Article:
Recipes for Recovery 003: Navigating Allergies and Intolerances in ED Recovery

“First we eat, then we do everything else.”
-M.F.K. Fisher

Eating disorder recovery can be challenging and the added stress of managing allergies and intolerances can make it even more difficult. When someone has a food allergy or intolerance, their relationship with food is inevitably disrupted. Food freedom, a concept the eating disorder community promotes, may seem impossible to achieve if you have a food allergy or intolerance. 

To start, it may be helpful to review the difference between an allergy and an intolerance. An allergy is an immune system response, while an intolerance is a digestive response. The most common food allergies are peanuts, tree nuts, fish, shellfish, milk, eggs, soy, and wheat. Common food intolerances include dairy (lactose) and gluten. Symptoms of a food allergy may include rash, hives, shortness of breath, chest pain, and anaphylaxis. Symptoms of food intolerance include nausea, stomach pain, gas, cramps, bloating, vomiting, and diarrhea.

Pro-tip: the best treatment for those with lactose intolerance is to take Lactaid before meals. However, if you have a milk allergy you should avoid dairy altogether! 

To confuse matters more, stress (especially digestive stress such as those that individuals with eating disorders encounter) exacerbates these symptoms even more. GI distress is common as your body is healing from an eating disorder. 

Sometimes, claiming an undiagnosed food allergy or intolerance is a way to justify restrictive food behaviors. 

While it is understandable to believe that you are allergic or intolerant to a specific food after experiencing adverse GI effects, the issue often stems from other sources than the actual food. For example, a bodies lack of exposure to that food, the overall stress on the body or the decreased production of necessary enzymes may create symptoms that mimic food intolerance.  

Many times, the best course of action may be continued exposure (as uncomfortable as it may be) and find other ways to decrease overall stress on the body. Supplements may help ease discomfort as well as finding ways to lower stress in your body like breathing practices or yoga. 

Be sure to think deeply about your intentions for avoiding certain food groups to assure they are coming from a healthy place and not your ED. In general, it is recommended that those in ED recovery not avoid any food groups unless absolutely necessary, as this may exacerbate the eating disorder. 

If you suspect you have an allergy or intolerance it is best to get tested as soon as possible. If tests indicate you are allergic or intolerant of a certain food group, you should work with your individual RD to assure that you find adequate substitutes for those foods to make up for any nutrients that may be lost. There are plenty of options for those with special dietary needs. Being aware of them is the best way to assure your nutritional needs are safely met, and can make navigating ED recovery much easier. Below you can find a list of my favorite alternative brands as well as a simple and delicious gluten-free, dairy-free pasta recipe.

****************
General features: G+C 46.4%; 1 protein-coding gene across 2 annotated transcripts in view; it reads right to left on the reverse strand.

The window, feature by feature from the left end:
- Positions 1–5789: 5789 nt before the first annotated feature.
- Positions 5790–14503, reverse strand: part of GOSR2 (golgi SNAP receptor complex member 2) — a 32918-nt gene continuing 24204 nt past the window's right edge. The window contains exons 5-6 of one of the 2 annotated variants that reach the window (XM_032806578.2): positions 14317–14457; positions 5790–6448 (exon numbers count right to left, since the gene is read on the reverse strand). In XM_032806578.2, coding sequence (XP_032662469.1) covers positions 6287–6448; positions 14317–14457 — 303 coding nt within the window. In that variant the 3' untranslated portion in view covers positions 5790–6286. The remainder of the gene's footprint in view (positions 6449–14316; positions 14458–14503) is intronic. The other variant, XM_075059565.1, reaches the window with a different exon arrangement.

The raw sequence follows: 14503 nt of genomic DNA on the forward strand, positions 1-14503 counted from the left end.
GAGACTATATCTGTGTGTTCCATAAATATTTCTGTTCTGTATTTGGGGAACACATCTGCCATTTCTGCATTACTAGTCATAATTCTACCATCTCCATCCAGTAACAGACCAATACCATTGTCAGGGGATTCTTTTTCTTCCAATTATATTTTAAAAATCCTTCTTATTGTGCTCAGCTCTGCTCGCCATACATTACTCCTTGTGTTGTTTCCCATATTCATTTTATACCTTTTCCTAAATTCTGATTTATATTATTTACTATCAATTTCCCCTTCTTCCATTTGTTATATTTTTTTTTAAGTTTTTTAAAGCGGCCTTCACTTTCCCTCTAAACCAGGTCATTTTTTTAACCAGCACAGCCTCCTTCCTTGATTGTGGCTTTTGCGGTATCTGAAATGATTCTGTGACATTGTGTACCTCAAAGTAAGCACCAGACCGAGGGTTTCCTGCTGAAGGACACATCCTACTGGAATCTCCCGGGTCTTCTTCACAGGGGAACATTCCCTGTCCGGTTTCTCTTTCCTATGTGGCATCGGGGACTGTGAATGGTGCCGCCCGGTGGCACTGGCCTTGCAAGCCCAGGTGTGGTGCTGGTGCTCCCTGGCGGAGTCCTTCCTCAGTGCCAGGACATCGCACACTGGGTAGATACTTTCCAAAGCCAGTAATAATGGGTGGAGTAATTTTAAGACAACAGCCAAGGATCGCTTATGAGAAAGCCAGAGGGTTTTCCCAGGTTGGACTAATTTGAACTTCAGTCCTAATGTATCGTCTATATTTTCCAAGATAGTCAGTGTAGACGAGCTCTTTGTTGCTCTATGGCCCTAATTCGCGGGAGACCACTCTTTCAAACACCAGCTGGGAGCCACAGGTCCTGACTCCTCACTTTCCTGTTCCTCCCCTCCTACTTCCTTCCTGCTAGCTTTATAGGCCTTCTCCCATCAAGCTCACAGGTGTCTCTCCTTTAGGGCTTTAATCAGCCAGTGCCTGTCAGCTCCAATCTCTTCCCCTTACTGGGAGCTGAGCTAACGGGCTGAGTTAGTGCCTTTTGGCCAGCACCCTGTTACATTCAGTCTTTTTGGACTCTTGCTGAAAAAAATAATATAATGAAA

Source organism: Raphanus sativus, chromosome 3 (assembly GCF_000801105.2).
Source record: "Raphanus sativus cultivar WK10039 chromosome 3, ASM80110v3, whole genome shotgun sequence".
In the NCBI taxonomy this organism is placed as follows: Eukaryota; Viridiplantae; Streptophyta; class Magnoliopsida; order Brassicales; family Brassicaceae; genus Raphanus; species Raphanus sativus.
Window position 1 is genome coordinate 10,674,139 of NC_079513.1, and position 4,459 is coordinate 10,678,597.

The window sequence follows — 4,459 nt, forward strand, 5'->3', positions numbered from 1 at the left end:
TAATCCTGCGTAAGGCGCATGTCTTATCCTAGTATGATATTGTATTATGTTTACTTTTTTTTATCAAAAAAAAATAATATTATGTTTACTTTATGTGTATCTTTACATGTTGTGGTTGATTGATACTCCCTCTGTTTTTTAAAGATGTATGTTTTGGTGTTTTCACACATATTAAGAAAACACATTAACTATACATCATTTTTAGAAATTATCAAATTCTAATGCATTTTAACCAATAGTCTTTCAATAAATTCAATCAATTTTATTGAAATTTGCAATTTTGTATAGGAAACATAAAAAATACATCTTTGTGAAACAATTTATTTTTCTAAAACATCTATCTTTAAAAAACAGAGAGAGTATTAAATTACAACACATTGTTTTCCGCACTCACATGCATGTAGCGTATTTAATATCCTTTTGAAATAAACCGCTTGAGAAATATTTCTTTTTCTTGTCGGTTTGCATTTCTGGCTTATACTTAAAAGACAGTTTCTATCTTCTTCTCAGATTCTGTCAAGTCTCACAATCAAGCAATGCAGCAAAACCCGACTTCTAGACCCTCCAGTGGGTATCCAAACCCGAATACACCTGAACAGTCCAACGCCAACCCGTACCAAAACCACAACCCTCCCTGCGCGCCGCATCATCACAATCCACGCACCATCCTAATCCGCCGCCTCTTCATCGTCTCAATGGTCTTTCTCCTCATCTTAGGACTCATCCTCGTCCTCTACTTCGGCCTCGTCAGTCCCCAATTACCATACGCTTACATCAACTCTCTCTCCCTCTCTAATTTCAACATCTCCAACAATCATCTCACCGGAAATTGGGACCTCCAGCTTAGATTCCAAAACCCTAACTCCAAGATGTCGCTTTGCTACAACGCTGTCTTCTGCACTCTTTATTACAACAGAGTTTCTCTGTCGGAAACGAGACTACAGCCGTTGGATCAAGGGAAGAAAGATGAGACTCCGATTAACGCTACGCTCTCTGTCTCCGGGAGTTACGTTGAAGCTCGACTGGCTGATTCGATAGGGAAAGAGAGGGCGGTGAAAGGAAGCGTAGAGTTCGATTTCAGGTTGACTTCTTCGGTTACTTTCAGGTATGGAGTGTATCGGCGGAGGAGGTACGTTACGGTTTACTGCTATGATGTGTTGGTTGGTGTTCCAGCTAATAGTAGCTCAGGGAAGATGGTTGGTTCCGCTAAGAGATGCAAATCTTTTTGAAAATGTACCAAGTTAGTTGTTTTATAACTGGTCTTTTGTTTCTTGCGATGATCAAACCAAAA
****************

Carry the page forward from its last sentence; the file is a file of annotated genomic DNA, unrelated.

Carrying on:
• Bread: Udi’s, Canyon Bakehouse, Glutino, Schar, Katz 

  • Pasta: Banza, Ancient Harvest, La Veneziane, Jovial, Barilla

  • Cereals: Honey Bunches of Oats, Rice Krispies, Vans, Honey Nut Cheerios

  • Granola: Purely Elizabeth, KIND, Udi’s

  • Crackers: Mary’s, Simple Mills, Glutino, Blue Diamond

  • Cookies: Tate’s, Simple Mills, Glutino, Schar 


  • Milk: Almond Breeze, Silk, Oatlay, Ripple

  • Yogurt: Kite Hill, Forager, So Delicious, Daiya

  • Cheese: Daiya, Miyokos, Kite Hill, Follow Your Heart

  • Butter: Earth Balance, Miyokos 


  • Meat: Morningstar, Quorn, Boca, Field Roast, Gardein, Beyond Meat  

  • Eggs: Follow Your Heart, Just Egg 

Nut-free bars:

  • Luna Bars (only the S’more and Lemon Zest flavors!)

  • Clif Bar Crunch (only the Chocolate Chip flavor!) 

  • KIND Breakfast Bars (only the Honey Oat flavor!) 

  • Bobo’s

  • Made Good

  • Nature’s Bakery 

  • 88 Acres 

  • Don’t Go Nuts 

  • Enjoy Life

  • Freedom Foods

Rotini Pesto with Tomatoes (gluten-free and dairy-free)


Prep time: 5 min

Cook time: 15 min

Difficulty: Easy

Servings: 2-3





o One box of Banza rotini 

o One 8 oz. tub of Trader Joe’s Vegan Kale Cashew Pesto  

o Cherry tomatoes (about 10-15)

o Salt 



  1. Bring roughly 8 cups of salted water to a rolling boil.

  2. Add the full box of Banza, stir immediately.

  3. Cook to desired firmness (about 6-8 minutes) stirring occasionally.

  4. While the pasta is cooking, wash and cut the cherry tomatoes into halves.

  5. Strain and rinse the pasta.

  6. Stir in the full tub of pesto sauce and toss in cherry tomatoes. Serve warm.

  7. Enjoy!